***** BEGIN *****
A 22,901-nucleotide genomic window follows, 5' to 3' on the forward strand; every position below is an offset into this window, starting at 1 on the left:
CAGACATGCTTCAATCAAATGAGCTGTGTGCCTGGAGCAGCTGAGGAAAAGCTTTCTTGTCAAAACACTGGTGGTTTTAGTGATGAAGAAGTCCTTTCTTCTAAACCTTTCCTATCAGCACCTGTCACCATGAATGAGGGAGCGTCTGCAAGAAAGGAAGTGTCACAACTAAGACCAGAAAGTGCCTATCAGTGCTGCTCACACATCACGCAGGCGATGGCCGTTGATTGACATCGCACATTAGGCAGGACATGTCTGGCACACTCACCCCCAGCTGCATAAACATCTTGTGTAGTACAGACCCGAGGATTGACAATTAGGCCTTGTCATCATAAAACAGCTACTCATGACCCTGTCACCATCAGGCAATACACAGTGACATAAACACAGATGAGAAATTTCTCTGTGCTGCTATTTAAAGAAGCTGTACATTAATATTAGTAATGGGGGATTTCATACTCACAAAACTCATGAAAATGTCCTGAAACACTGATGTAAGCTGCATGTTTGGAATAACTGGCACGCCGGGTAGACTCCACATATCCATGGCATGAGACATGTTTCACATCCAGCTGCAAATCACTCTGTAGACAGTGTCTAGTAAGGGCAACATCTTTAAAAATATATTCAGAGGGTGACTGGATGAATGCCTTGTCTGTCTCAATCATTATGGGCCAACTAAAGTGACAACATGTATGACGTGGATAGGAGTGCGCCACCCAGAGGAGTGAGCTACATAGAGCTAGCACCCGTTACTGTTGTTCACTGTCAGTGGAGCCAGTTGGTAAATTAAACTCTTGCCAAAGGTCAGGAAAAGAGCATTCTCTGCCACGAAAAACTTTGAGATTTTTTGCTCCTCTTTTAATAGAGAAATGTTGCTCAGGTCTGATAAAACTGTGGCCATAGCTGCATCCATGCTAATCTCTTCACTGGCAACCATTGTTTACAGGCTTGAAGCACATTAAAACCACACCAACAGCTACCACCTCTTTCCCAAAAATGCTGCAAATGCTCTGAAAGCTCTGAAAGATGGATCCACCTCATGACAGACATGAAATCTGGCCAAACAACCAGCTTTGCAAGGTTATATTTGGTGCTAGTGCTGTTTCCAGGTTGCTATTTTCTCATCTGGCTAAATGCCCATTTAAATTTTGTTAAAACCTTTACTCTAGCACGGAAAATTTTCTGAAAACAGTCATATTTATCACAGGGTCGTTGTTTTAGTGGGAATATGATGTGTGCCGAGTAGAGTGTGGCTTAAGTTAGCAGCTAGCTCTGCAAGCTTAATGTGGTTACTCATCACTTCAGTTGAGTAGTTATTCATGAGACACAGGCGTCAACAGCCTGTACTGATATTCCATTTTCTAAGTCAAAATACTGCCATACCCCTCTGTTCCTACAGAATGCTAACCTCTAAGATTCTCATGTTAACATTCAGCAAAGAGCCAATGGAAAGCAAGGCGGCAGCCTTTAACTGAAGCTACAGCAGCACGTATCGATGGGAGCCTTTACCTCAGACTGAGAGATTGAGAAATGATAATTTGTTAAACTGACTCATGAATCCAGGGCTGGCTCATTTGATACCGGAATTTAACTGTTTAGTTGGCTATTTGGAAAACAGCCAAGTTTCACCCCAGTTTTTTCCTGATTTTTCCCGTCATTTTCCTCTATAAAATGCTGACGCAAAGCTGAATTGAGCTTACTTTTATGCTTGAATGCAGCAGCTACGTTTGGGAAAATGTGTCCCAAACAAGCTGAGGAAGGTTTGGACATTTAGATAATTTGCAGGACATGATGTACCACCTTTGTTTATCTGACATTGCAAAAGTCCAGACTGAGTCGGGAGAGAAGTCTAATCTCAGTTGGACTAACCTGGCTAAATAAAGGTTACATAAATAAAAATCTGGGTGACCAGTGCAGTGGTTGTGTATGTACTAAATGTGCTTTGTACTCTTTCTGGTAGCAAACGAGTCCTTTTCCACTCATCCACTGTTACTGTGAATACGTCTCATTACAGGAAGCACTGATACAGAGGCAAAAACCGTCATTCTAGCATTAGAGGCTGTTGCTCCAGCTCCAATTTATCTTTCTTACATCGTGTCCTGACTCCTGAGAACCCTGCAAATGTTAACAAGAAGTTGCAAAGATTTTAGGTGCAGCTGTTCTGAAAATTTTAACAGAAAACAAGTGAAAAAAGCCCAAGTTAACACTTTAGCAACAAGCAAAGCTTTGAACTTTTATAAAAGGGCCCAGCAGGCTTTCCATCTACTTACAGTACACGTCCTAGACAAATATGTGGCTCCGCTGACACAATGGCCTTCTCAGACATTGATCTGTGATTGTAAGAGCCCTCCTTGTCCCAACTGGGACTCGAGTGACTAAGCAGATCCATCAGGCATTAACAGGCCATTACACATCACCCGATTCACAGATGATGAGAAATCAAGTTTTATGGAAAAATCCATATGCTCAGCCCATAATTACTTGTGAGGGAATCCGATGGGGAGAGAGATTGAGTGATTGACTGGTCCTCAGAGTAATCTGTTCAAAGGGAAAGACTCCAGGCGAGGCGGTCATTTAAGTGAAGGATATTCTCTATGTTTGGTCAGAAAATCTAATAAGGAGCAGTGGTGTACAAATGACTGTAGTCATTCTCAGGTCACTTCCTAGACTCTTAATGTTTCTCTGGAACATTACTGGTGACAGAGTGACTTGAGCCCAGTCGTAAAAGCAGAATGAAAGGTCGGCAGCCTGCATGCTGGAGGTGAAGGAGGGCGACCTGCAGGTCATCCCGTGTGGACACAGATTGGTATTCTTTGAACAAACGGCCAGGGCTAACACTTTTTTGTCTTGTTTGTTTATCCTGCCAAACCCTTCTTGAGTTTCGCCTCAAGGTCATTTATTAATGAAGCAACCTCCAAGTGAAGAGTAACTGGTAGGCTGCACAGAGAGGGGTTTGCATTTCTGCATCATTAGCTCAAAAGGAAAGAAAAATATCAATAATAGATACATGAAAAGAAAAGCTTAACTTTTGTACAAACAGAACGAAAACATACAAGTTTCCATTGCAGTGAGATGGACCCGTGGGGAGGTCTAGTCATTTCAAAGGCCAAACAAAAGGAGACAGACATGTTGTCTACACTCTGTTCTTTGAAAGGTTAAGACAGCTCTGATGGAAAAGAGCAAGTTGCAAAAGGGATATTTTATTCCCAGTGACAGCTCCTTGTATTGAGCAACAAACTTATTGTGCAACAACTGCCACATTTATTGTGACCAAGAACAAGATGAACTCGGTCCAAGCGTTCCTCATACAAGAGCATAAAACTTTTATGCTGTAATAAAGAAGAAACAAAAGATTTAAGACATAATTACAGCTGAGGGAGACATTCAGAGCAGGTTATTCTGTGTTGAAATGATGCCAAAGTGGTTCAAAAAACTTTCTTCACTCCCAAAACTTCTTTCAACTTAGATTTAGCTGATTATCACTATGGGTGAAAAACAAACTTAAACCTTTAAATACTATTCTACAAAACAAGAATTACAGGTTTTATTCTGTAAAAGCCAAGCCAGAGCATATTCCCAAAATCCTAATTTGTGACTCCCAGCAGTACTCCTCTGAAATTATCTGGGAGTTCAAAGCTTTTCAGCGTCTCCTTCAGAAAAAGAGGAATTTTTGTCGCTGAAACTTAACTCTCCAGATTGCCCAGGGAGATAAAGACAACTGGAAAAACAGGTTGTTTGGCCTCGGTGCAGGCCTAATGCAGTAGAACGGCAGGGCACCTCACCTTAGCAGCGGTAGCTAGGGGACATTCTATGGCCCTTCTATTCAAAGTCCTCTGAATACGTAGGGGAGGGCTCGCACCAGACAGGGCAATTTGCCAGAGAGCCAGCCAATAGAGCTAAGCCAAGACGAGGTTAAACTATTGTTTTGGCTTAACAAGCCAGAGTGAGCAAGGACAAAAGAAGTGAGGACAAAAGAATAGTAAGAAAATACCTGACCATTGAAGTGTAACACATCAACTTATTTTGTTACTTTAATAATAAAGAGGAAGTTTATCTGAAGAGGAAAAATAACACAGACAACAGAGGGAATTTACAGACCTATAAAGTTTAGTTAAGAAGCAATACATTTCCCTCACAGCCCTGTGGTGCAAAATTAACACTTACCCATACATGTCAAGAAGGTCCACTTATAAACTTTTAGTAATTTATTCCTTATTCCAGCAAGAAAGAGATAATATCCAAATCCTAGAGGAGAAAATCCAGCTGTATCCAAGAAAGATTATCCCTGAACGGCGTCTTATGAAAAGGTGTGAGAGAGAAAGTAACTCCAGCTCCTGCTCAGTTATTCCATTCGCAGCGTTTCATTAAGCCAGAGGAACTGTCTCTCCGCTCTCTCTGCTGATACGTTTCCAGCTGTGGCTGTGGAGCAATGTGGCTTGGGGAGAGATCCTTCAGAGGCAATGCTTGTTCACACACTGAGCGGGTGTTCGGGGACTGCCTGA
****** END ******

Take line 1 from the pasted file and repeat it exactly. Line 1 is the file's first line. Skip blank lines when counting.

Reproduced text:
A 22,901-nucleotide genomic window follows, 5' to 3' on the forward strand; every position below is an offset into this window, starting at 1 on the left: